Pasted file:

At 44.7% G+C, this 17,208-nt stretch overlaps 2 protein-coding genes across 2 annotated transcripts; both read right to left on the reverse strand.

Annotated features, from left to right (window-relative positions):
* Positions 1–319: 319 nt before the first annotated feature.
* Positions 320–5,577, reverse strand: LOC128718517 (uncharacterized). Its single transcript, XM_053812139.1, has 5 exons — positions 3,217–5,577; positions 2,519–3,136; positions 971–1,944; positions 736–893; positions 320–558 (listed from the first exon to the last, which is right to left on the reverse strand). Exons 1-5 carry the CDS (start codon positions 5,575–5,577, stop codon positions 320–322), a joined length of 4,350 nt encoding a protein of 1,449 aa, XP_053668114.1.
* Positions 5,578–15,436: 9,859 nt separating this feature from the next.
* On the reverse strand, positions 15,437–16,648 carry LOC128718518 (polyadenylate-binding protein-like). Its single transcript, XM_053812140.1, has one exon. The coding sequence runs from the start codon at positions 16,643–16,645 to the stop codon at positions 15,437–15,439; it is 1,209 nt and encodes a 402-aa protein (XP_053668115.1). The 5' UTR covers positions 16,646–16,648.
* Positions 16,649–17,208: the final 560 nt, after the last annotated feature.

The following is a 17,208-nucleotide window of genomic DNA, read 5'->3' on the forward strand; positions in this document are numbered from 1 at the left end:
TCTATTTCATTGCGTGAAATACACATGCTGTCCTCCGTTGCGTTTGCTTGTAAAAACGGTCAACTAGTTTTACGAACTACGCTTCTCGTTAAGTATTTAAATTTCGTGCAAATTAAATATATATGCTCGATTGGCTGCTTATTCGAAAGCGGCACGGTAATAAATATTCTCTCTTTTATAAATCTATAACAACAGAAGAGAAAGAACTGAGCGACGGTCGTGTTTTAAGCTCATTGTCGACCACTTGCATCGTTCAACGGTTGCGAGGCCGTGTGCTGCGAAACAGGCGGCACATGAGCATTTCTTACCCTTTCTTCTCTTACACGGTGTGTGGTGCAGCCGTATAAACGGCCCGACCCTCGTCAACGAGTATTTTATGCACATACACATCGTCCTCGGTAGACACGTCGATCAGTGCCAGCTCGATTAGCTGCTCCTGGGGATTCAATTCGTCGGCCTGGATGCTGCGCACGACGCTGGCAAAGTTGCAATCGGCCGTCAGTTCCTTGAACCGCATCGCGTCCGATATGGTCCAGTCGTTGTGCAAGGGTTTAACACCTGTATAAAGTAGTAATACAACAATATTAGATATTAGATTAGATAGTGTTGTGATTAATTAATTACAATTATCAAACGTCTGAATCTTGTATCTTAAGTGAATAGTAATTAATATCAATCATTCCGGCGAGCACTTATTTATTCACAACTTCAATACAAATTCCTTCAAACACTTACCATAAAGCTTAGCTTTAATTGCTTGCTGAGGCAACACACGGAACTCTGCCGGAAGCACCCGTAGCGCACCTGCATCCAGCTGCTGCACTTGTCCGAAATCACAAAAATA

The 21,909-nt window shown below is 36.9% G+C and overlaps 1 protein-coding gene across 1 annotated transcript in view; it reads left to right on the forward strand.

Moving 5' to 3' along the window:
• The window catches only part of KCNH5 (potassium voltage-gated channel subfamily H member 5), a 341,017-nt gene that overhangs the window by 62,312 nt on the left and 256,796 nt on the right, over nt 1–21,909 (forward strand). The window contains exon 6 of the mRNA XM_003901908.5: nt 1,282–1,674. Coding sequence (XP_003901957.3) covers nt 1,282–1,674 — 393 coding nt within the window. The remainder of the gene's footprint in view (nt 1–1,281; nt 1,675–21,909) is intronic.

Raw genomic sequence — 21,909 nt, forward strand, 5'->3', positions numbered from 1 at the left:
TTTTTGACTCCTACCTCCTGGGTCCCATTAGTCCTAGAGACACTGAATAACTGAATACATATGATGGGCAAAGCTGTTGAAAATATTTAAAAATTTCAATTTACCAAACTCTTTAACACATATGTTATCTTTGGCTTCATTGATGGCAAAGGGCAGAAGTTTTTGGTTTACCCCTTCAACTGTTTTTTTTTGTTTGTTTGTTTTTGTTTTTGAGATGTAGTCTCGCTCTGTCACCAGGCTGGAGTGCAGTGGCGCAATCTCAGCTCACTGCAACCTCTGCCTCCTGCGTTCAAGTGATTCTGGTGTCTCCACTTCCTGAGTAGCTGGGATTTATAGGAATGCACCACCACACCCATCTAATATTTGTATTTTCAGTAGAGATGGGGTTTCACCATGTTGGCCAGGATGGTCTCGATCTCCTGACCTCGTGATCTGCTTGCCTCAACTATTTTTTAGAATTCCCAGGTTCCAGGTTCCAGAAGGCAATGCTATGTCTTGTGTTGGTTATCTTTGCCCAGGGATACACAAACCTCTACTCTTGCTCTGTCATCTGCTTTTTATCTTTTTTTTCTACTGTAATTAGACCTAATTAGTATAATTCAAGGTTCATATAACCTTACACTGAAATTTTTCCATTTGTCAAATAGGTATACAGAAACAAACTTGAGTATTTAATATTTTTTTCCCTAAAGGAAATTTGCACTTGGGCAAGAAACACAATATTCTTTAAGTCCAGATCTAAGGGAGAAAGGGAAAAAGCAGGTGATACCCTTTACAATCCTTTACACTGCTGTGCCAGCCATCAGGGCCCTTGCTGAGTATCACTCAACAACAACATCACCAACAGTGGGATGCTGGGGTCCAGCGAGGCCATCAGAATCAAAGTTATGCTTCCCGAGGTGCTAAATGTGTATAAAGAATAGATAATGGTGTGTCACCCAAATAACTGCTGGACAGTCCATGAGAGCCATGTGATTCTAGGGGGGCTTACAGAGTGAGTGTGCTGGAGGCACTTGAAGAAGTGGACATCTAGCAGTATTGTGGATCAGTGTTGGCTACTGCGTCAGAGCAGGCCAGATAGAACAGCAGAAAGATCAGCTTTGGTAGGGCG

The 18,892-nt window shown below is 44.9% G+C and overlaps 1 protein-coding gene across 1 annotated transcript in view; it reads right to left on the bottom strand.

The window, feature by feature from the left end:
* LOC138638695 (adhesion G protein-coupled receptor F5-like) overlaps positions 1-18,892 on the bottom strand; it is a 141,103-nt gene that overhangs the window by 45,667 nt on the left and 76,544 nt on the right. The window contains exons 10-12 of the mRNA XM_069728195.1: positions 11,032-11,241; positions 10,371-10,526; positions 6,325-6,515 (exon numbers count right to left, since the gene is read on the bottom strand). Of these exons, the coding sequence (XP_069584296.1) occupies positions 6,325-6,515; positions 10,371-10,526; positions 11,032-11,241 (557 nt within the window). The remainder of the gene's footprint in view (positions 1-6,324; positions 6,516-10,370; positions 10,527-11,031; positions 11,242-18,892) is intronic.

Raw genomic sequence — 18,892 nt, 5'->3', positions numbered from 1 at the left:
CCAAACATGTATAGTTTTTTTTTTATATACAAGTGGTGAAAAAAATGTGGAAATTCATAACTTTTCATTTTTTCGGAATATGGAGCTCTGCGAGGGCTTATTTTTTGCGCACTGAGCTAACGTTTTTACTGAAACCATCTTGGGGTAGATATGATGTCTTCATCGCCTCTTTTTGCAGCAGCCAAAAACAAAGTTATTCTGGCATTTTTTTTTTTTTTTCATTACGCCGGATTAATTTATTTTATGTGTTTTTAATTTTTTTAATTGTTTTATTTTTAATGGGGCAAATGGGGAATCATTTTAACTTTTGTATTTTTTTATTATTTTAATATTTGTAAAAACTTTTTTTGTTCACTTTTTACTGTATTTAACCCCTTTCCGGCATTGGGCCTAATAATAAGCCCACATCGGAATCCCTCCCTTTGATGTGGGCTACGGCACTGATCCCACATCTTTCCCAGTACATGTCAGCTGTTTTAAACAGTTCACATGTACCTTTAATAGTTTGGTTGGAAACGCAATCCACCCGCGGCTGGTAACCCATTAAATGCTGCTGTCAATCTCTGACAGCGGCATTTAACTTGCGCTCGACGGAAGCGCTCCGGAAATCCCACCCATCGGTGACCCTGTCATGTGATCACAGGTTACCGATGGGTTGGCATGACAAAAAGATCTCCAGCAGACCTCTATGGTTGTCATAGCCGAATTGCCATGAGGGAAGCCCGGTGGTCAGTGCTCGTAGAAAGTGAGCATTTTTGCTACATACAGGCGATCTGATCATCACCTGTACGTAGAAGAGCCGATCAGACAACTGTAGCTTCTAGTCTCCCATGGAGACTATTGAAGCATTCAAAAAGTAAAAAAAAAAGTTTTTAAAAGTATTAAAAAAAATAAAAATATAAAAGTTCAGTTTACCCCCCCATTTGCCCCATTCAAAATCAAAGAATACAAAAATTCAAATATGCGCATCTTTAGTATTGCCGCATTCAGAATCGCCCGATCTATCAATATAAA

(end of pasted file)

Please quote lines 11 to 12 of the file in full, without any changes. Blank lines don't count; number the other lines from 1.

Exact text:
Moving 5' to 3' along the window:
• The window catches only part of KCNH5 (potassium voltage-gated channel subfamily H member 5), a 341,017-nt gene that overhangs the window by 62,312 nt on the left and 256,796 nt on the right, over nt 1–21,909 (forward strand). The window contains exon 6 of the mRNA XM_003901908.5: nt 1,282–1,674. Coding sequence (XP_003901957.3) covers nt 1,282–1,674 — 393 coding nt within the window. The remainder of the gene's footprint in view (nt 1–1,281; nt 1,675–21,909) is intronic.